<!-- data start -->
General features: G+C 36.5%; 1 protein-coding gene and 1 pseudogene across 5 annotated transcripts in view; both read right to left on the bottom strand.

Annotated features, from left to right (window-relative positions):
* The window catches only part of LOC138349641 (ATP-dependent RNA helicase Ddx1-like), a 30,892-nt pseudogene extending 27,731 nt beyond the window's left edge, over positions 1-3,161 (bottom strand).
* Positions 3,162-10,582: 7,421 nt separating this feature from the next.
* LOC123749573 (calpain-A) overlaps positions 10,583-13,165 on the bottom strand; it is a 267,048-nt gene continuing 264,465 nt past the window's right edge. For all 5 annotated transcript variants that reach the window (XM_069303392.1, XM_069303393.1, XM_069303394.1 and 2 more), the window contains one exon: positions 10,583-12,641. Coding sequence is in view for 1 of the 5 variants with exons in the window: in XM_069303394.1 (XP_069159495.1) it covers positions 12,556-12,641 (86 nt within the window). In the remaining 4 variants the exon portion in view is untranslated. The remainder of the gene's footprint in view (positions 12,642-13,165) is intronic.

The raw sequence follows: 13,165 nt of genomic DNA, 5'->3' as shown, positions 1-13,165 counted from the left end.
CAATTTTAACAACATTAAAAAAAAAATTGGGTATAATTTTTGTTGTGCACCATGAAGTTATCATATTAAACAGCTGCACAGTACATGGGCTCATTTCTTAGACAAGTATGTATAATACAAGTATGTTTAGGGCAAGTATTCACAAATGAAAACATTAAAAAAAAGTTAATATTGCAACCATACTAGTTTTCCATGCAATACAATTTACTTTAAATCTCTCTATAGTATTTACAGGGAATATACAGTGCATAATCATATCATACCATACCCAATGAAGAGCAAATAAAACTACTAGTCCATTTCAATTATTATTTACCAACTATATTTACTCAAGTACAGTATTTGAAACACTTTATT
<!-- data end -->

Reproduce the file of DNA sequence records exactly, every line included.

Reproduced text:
General features: G+C 36.5%; 1 protein-coding gene and 1 pseudogene across 5 annotated transcripts in view; both read right to left on the bottom strand.

Annotated features, from left to right (window-relative positions):
* The window catches only part of LOC138349641 (ATP-dependent RNA helicase Ddx1-like), a 30,892-nt pseudogene extending 27,731 nt beyond the window's left edge, over positions 1-3,161 (bottom strand).
* Positions 3,162-10,582: 7,421 nt separating this feature from the next.
* LOC123749573 (calpain-A) overlaps positions 10,583-13,165 on the bottom strand; it is a 267,048-nt gene continuing 264,465 nt past the window's right edge. For all 5 annotated transcript variants that reach the window (XM_069303392.1, XM_069303393.1, XM_069303394.1 and 2 more), the window contains one exon: positions 10,583-12,641. Coding sequence is in view for 1 of the 5 variants with exons in the window: in XM_069303394.1 (XP_069159495.1) it covers positions 12,556-12,641 (86 nt within the window). In the remaining 4 variants the exon portion in view is untranslated. The remainder of the gene's footprint in view (positions 12,642-13,165) is intronic.

The raw sequence follows: 13,165 nt of genomic DNA, 5'->3' as shown, positions 1-13,165 counted from the left end.
CAATTTTAACAACATTAAAAAAAAAATTGGGTATAATTTTTGTTGTGCACCATGAAGTTATCATATTAAACAGCTGCACAGTACATGGGCTCATTTCTTAGACAAGTATGTATAATACAAGTATGTTTAGGGCAAGTATTCACAAATGAAAACATTAAAAAAAAGTTAATATTGCAACCATACTAGTTTTCCATGCAATACAATTTACTTTAAATCTCTCTATAGTATTTACAGGGAATATACAGTGCATAATCATATCATACCATACCCAATGAAGAGCAAATAAAACTACTAGTCCATTTCAATTATTATTTACCAACTATATTTACTCAAGTACAGTATTTGAAACACTTTATT